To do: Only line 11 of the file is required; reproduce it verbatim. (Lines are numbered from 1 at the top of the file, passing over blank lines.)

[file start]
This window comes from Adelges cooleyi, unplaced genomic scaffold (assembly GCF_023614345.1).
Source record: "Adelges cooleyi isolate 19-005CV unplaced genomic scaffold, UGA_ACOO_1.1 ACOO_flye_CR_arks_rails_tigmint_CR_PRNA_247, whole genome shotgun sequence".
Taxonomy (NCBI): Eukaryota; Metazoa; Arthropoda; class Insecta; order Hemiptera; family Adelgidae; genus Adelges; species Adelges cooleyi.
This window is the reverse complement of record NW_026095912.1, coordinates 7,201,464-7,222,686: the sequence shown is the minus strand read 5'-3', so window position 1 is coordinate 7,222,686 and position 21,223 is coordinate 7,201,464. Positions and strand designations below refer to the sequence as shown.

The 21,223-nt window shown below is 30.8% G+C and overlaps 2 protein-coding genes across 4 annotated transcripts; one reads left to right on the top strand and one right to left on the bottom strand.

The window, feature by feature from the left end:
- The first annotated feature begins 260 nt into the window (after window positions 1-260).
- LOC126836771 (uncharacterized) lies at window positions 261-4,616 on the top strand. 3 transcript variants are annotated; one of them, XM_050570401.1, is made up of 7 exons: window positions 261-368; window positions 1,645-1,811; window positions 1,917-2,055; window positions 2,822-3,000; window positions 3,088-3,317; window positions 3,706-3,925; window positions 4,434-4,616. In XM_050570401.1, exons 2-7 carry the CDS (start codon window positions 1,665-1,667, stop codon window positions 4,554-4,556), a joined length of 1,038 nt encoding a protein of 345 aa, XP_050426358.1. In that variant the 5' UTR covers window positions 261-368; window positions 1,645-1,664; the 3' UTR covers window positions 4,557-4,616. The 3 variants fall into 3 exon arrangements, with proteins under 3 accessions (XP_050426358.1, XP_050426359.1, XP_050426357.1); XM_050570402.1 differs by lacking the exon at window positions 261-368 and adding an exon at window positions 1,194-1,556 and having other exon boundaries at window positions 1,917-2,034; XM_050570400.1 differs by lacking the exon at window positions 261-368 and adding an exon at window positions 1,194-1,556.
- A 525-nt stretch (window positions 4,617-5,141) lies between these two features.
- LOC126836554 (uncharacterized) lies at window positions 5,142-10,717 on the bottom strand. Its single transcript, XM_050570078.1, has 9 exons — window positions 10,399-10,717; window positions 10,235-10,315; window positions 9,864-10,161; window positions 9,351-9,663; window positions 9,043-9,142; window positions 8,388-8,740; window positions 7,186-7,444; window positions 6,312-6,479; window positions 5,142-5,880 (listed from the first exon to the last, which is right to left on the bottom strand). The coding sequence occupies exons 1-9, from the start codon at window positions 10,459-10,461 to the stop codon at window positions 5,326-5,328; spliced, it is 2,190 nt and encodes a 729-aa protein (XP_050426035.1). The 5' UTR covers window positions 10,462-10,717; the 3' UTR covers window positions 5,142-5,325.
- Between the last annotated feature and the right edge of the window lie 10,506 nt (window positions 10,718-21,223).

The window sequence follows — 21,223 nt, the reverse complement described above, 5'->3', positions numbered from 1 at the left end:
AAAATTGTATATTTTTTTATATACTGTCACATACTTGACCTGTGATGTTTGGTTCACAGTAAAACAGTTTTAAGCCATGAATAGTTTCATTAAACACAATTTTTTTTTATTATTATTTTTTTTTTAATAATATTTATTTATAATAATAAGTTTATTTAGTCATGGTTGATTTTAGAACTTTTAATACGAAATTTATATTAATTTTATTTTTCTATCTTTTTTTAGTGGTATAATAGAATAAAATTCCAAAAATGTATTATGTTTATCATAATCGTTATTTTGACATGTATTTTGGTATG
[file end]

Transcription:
- Between the last annotated feature and the right edge of the window lie 10,506 nt (window positions 10,718-21,223).